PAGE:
“It’s extremely important to realize that there could be some regression in regards to the adjustment of getting back into school,” said Dr. Asha Patton-Smith.
The Kaiser Permanente child psychiatrist said after a year of near constant change for children, getting back to “normal” is anything but.
Even interacting with a group of children could be overwhelming for little ones who’ve spent 12 months with only family members or a pandemic pod. Kids 5 years old and younger could start bed wetting again or have nightmares.
For elementary to middle schoolers, Dr. Patton-Smith said somatic complaints are common.
“Headaches, stomach pain, nausea, vomiting, that seemingly come out of nowhere,” she told ABC7 News reporter Victoria Sanchez during a Zoom interview.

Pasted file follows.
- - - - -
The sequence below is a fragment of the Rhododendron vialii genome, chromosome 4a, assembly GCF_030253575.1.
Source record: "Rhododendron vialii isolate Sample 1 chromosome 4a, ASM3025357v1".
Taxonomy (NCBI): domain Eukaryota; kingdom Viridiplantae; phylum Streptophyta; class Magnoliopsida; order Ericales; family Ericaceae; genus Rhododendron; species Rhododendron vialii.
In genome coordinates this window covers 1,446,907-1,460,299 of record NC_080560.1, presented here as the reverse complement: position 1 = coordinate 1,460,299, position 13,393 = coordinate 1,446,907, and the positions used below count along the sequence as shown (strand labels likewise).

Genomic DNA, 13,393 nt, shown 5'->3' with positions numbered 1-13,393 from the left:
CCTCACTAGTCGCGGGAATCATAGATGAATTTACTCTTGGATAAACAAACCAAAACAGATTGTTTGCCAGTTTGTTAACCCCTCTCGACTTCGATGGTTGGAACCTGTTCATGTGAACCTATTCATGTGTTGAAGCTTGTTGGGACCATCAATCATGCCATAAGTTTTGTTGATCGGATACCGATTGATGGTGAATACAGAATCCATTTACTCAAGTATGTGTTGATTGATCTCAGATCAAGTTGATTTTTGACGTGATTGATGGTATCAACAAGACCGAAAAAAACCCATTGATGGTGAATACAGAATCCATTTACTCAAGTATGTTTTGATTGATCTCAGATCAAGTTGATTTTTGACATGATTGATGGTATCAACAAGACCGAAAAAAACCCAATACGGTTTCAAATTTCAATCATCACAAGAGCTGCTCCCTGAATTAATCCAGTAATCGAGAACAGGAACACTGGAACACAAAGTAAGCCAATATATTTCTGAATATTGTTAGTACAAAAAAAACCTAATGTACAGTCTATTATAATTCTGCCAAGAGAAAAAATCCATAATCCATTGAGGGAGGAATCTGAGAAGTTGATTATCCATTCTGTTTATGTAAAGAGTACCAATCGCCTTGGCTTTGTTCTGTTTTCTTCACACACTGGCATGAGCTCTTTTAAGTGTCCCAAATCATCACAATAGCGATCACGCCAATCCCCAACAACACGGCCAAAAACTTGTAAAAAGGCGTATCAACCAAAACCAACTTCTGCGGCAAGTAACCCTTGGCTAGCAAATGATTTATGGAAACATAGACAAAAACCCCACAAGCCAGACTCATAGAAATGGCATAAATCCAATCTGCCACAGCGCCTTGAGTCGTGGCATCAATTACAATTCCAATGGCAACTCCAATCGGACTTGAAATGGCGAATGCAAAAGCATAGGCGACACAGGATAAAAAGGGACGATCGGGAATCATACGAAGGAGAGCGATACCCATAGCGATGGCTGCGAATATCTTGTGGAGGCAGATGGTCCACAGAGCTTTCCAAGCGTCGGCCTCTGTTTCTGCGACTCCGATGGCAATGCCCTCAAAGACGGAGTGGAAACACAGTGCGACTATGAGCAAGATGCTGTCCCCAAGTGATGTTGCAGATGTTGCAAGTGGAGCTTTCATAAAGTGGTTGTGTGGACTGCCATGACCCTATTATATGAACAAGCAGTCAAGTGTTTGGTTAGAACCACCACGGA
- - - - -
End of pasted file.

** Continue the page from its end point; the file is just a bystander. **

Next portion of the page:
For pre-teens and teens, the anxiety can present as increased irritability, depression and “even more social isolation.”
For all age ranges, some regression is expected especially during a pandemic. Give your child two weeks to get back in the swing of things. Dr. Patton-Smith said it will take time, be patient. If it lasts longer than two weeks, tell your pediatrician or mental health care provider.
She suggests talking with your kids to see what they’re feeling.
“Put your kids lens on a little bit, regress a little bit and think of it from the perspective of your child because sometimes the concerns you have are not concerns for your kids,” said Dr. Patton-Smith.